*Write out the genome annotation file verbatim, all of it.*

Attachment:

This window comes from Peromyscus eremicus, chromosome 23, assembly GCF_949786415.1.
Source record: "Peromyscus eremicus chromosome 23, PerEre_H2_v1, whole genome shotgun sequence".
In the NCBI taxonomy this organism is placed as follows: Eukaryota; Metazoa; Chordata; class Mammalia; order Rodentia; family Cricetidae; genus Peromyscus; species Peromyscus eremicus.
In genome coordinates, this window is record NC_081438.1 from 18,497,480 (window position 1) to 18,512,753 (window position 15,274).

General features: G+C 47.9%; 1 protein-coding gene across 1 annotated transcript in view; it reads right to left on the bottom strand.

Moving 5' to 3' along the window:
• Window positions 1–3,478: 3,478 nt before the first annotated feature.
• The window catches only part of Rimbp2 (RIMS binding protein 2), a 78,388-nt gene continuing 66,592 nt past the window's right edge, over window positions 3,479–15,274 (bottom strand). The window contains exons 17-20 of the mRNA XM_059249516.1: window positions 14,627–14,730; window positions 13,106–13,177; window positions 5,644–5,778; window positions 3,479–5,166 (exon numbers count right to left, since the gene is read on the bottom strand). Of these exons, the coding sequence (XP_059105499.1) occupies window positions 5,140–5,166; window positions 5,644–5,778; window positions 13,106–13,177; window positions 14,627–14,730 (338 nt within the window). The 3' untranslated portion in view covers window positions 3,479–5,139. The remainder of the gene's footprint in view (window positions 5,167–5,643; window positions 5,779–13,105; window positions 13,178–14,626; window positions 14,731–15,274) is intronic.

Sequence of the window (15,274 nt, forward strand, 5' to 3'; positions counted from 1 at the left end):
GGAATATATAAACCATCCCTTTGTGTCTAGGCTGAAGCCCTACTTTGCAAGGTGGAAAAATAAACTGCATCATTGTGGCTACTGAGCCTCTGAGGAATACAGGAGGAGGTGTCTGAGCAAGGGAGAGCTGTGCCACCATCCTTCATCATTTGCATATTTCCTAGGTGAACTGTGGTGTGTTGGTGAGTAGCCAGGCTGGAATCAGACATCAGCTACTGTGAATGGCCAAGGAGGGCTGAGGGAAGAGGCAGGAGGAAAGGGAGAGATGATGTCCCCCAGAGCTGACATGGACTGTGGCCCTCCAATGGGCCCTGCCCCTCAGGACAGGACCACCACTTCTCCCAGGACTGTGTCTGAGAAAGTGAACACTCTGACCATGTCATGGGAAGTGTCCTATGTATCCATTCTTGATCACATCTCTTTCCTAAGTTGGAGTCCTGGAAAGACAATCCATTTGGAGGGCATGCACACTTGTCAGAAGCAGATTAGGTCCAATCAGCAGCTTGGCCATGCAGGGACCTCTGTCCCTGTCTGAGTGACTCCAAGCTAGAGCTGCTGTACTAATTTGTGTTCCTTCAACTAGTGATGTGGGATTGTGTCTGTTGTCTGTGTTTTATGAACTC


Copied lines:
This window comes from Peromyscus eremicus, chromosome 23, assembly GCF_949786415.1.
Source record: "Peromyscus eremicus chromosome 23, PerEre_H2_v1, whole genome shotgun sequence".
In the NCBI taxonomy this organism is placed as follows: Eukaryota; Metazoa; Chordata; class Mammalia; order Rodentia; family Cricetidae; genus Peromyscus; species Peromyscus eremicus.
In genome coordinates, this window is record NC_081438.1 from 18,497,480 (window position 1) to 18,512,753 (window position 15,274).

General features: G+C 47.9%; 1 protein-coding gene across 1 annotated transcript in view; it reads right to left on the bottom strand.

Moving 5' to 3' along the window:
• Window positions 1–3,478: 3,478 nt before the first annotated feature.
• The window catches only part of Rimbp2 (RIMS binding protein 2), a 78,388-nt gene continuing 66,592 nt past the window's right edge, over window positions 3,479–15,274 (bottom strand). The window contains exons 17-20 of the mRNA XM_059249516.1: window positions 14,627–14,730; window positions 13,106–13,177; window positions 5,644–5,778; window positions 3,479–5,166 (exon numbers count right to left, since the gene is read on the bottom strand). Of these exons, the coding sequence (XP_059105499.1) occupies window positions 5,140–5,166; window positions 5,644–5,778; window positions 13,106–13,177; window positions 14,627–14,730 (338 nt within the window). The 3' untranslated portion in view covers window positions 3,479–5,139. The remainder of the gene's footprint in view (window positions 5,167–5,643; window positions 5,779–13,105; window positions 13,178–14,626; window positions 14,731–15,274) is intronic.

Sequence of the window (15,274 nt, forward strand, 5' to 3'; positions counted from 1 at the left end):
GGAATATATAAACCATCCCTTTGTGTCTAGGCTGAAGCCCTACTTTGCAAGGTGGAAAAATAAACTGCATCATTGTGGCTACTGAGCCTCTGAGGAATACAGGAGGAGGTGTCTGAGCAAGGGAGAGCTGTGCCACCATCCTTCATCATTTGCATATTTCCTAGGTGAACTGTGGTGTGTTGGTGAGTAGCCAGGCTGGAATCAGACATCAGCTACTGTGAATGGCCAAGGAGGGCTGAGGGAAGAGGCAGGAGGAAAGGGAGAGATGATGTCCCCCAGAGCTGACATGGACTGTGGCCCTCCAATGGGCCCTGCCCCTCAGGACAGGACCACCACTTCTCCCAGGACTGTGTCTGAGAAAGTGAACACTCTGACCATGTCATGGGAAGTGTCCTATGTATCCATTCTTGATCACATCTCTTTCCTAAGTTGGAGTCCTGGAAAGACAATCCATTTGGAGGGCATGCACACTTGTCAGAAGCAGATTAGGTCCAATCAGCAGCTTGGCCATGCAGGGACCTCTGTCCCTGTCTGAGTGACTCCAAGCTAGAGCTGCTGTACTAATTTGTGTTCCTTCAACTAGTGATGTGGGATTGTGTCTGTTGTCTGTGTTTTATGAACTC